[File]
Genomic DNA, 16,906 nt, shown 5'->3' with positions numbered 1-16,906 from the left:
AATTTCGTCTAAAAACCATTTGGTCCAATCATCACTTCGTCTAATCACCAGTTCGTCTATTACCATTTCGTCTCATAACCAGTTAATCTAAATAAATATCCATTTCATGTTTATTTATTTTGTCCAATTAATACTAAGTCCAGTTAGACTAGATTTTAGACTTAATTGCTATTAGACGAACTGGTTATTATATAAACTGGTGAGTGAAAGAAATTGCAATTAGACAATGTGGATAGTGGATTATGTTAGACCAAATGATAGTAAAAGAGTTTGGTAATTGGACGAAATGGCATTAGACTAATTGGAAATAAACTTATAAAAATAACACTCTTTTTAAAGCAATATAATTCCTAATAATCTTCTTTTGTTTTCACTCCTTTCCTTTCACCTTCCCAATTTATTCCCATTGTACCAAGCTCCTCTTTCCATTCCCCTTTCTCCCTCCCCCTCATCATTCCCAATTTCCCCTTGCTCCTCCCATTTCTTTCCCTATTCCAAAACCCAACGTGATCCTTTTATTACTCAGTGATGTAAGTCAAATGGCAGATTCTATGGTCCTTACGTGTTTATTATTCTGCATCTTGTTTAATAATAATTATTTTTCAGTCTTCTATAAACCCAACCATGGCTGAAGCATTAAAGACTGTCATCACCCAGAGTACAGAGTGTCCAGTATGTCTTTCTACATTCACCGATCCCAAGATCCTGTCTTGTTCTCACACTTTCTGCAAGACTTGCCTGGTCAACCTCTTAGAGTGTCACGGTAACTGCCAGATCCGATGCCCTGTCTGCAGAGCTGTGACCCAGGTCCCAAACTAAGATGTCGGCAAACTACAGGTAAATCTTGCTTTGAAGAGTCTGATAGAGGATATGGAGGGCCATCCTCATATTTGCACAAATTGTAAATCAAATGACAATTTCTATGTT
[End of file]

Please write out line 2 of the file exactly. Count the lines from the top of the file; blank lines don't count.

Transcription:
AATTTCGTCTAAAAACCATTTGGTCCAATCATCACTTCGTCTAATCACCAGTTCGTCTATTACCATTTCGTCTCATAACCAGTTAATCTAAATAAATATCCATTTCATGTTTATTTATTTTGTCCAATTAATACTAAGTCCAGTTAGACTAGATTTTAGACTTAATTGCTATTAGACGAACTGGTTATTATATAAACTGGTGAGTGAAAGAAATTGCAATTAGACAATGTGGATAGTGGATTATGTTAGACCAAATGATAGTAAAAGAGTTTGGTAATTGGACGAAATGGCATTAGACTAATTGGAAATAAACTTATAAAAATAACACTCTTTTTAAAGCAATATAATTCCTAATAATCTTCTTTTGTTTTCACTCCTTTCCTTTCACCTTCCCAATTTATTCCCATTGTACCAAGCTCCTCTTTCCATTCCCCTTTCTCCCTCCCCCTCATCATTCCCAATTTCCCCTTGCTCCTCCCATTTCTTTCCCTATTCCAAAACCCAACGTGATCCTTTTATTACTCAGTGATGTAAGTCAAATGGCAGATTCTATGGTCCTTACGTGTTTATTATTCTGCATCTTGTTTAATAATAATTATTTTTCAGTCTTCTATAAACCCAACCATGGCTGAAGCATTAAAGACTGTCATCACCCAGAGTACAGAGTGTCCAGTATGTCTTTCTACATTCACCGATCCCAAGATCCTGTCTTGTTCTCACACTTTCTGCAAGACTTGCCTGGTCAACCTCTTAGAGTGTCACGGTAACTGCCAGATCCGATGCCCTGTCTGCAGAGCTGTGACCCAGGTCCCAAACTAAGATGTCGGCAAACTACAGGTAAATCTTGCTTTGAAGAGTCTGATAGAGGATATGGAGGGCCATCCTCATATTTGCACAAATTGTAAATCAAATGACAATTTCTATGTT